Quotations About / On: MEMORY

  • 71.
    Are you not the oasis where I dream, and the gourd from which I drink in long draughts the wine of memory?
    (Charles Baudelaire (1821-1867), French poet, critic. Flowers of Evil, "Her Hair," (1859).)
    More quotations from: Charles Baudelaire, memory, dream
  • 72.
    I cannot walk through the suburbs in the solitude of the night without thinking that the night pleases us because it suppresses idle details, just as our memory does.
    (Jorge Luis Borges (1899-1986), Argentinean author. "A New Refutation of Time," Labyrinths (1964).)
  • 73.
    A man's real possession is his memory. In nothing else is he rich, in nothing else is he poor.
    (Alexander Smith (1830-1867), Scottish poet. "On Death and the Fear of Dying," Dreamthorp (1863).)
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  • 74.
    That one individual should awaken in another memories that belong to still a third is an obvious paradox.
    (Jorge Luis Borges (1899-1986), Argentinian author. Evaristo Carriego, ch. 2 (1930). A biographical study of a poet of Buenos Aires.)
    More quotations from: Jorge Luis Borges
  • 75.
    I dislike modern memoirs. They are generally written by people who have either entirely lost their memories, or have never done anything worth remembering.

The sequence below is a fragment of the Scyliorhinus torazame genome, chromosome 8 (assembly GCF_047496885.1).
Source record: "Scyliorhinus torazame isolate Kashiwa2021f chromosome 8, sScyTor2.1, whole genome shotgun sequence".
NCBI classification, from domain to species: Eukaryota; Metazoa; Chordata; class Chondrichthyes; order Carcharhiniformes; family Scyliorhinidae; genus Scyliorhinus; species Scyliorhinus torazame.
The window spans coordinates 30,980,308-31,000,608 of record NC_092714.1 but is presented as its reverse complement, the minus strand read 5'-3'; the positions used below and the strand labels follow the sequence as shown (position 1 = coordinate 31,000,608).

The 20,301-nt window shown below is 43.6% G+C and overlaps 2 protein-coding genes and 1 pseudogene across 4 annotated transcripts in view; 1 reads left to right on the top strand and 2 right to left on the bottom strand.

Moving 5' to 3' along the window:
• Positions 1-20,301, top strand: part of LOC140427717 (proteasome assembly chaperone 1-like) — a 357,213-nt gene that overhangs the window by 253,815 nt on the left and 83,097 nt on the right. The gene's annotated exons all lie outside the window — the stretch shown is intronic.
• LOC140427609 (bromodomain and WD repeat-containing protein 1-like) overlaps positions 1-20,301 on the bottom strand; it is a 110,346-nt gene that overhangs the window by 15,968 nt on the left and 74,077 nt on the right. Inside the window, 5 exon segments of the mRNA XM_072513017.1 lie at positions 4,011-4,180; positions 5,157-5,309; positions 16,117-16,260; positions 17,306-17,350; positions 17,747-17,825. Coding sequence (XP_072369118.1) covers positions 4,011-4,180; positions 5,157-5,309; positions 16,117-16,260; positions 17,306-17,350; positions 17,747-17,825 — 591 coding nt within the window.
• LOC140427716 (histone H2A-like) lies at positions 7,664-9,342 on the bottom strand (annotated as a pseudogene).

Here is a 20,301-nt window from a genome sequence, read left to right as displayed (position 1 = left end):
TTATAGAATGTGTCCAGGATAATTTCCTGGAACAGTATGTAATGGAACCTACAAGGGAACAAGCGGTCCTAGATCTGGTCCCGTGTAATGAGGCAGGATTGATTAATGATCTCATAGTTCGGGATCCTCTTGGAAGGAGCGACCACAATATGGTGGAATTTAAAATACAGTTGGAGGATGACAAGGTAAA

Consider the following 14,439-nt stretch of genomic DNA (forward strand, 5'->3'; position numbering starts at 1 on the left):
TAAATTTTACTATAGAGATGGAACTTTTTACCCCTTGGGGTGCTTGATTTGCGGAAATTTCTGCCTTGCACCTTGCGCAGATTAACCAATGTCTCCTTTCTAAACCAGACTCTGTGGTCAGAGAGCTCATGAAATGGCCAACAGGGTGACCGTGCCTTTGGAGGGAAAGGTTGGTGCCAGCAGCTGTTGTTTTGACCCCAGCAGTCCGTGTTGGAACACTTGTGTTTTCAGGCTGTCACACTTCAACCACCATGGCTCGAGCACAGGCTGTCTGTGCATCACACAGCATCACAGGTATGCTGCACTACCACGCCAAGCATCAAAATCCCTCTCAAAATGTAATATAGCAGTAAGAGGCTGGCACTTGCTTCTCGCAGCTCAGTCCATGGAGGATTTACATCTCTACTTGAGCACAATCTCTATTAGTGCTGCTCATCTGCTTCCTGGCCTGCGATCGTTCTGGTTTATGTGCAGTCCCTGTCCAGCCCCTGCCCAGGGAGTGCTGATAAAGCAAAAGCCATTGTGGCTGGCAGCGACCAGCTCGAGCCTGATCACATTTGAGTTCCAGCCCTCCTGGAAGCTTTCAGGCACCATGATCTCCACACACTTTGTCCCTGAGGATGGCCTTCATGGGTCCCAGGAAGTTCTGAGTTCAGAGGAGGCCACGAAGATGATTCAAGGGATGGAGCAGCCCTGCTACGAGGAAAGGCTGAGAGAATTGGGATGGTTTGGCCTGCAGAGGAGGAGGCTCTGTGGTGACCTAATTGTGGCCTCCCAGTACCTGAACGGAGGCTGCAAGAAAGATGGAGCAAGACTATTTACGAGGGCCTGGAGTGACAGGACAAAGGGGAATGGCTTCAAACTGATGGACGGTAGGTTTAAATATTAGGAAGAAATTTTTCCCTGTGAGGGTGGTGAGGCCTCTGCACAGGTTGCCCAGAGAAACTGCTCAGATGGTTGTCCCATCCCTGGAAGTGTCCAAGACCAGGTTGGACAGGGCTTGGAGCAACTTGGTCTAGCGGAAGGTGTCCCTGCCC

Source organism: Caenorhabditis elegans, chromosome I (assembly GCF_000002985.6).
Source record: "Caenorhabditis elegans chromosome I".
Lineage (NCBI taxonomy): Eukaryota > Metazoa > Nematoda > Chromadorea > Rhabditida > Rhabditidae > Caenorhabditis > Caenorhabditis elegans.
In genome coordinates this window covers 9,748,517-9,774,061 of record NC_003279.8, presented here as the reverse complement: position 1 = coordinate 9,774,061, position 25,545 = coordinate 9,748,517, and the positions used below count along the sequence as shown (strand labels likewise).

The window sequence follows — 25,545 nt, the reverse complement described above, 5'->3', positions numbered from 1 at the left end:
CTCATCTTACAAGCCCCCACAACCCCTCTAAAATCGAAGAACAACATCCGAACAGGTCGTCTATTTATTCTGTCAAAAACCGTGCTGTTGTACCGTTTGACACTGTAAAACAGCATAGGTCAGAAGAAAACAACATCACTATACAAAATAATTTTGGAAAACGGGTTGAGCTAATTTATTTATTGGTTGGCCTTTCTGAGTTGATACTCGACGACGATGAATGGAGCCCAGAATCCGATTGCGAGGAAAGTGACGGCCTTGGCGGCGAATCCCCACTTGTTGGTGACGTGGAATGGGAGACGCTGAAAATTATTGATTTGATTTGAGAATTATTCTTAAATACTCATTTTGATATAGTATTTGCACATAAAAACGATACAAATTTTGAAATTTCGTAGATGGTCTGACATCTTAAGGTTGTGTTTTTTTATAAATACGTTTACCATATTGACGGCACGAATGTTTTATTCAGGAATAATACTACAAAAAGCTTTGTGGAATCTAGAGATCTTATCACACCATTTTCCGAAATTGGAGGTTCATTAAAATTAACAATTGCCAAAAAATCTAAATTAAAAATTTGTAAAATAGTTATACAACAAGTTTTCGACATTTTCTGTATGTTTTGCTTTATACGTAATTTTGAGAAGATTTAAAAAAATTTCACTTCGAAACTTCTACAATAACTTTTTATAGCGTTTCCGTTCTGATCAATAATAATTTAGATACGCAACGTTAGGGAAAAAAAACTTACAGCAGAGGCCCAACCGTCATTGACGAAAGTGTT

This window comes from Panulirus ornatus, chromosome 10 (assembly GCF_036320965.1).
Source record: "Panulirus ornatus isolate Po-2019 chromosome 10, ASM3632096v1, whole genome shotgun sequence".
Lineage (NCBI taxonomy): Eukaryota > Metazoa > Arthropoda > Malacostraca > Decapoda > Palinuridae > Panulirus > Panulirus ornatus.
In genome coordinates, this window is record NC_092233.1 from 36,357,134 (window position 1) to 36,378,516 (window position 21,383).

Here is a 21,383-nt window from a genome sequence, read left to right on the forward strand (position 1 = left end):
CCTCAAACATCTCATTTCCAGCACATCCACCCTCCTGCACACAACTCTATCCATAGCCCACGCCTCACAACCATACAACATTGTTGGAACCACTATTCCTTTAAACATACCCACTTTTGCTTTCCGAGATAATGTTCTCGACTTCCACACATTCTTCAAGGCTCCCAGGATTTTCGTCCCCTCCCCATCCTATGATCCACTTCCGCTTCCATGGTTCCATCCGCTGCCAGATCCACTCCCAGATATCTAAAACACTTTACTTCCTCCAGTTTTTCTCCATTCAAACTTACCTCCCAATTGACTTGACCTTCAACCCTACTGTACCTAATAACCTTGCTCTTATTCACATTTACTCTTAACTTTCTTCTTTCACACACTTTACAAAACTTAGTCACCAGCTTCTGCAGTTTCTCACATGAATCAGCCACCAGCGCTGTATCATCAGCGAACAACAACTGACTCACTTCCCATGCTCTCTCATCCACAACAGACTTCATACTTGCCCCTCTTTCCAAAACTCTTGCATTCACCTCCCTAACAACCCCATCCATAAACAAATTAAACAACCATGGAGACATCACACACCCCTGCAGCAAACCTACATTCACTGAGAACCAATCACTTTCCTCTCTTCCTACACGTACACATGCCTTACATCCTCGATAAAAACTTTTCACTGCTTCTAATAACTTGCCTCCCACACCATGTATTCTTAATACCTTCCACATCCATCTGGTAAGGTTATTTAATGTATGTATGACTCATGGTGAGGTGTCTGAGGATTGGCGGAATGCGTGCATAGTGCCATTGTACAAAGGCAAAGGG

(Oscar Wilde (1854-1900), Anglo-Irish playwright, author. Ernest, in The Critic as Artist, pt. 1, published in Intentions (1891). He continued, "which, however, is, no doubt, the true explanation of their popularity, as the English public always feels perfectly at its ease when a mediocrity is talking to it." In reply, Gilbert disagreed with Ernest's view of autobiography: "In literature mere egotism is delightful.")
    More quotations from: Oscar Wilde, lost, people
  • 76.
    His memory is like wares at the auction—going, going, and anon it will be gone.
    (Herman Melville (1819-1891), U.S. author. "Jack Gentian" (posthumous), p. 371, Billy Budd and Other Prose Pieces, The Works of Herman Melville, vol. 13, ed. Raymond M. Weaver (1924). Spoken by "a young Croesus" about Jack Gentian.)
    More quotations from: Herman Melville, memory, gone
  • 77.
    For I loved the man and do honour his memory, on this side of idolatry, as much as any.
    (Ben Jonson (1573-1637), British dramatist, poet. "De Shakespeare Nostrati," Timber, or Discoveries Made upon Men and Matter (1641).)
    More quotations from: Ben Jonson, memory
  • 78.
    Appealing workplaces are to be avoided. One wants a room with no view, so imagination can meet memory in the dark.
    (Annie Dillard (b. 1945), U.S. author. The Writing Life, ch. 2 (1989). On the kind of study a writer needs.)
  • 79.
    It is only by not paying one's bills that one can hope to live in the memory of the commercial classes.
    (Oscar Wilde (1854-1900), Anglo-Irish playwright, author. Complete Works of Oscar Wilde, ed. J.B. Foreman (1966). Phrases and Philosophies for the Use of the Young, Chameleon (London, Dec. 1894).)
    More quotations from: Oscar Wilde, memory, hope
  • 80.
    For my name and memory I leave to men's charitable speeches, and to foreign nations and the next ages.
    (Francis Bacon (1561-1626), British philosopher, essayist, statesman. Last will, December 19, 1625. Works, vol. 3 (1765).)
    More quotations from: Francis Bacon, memory, leave
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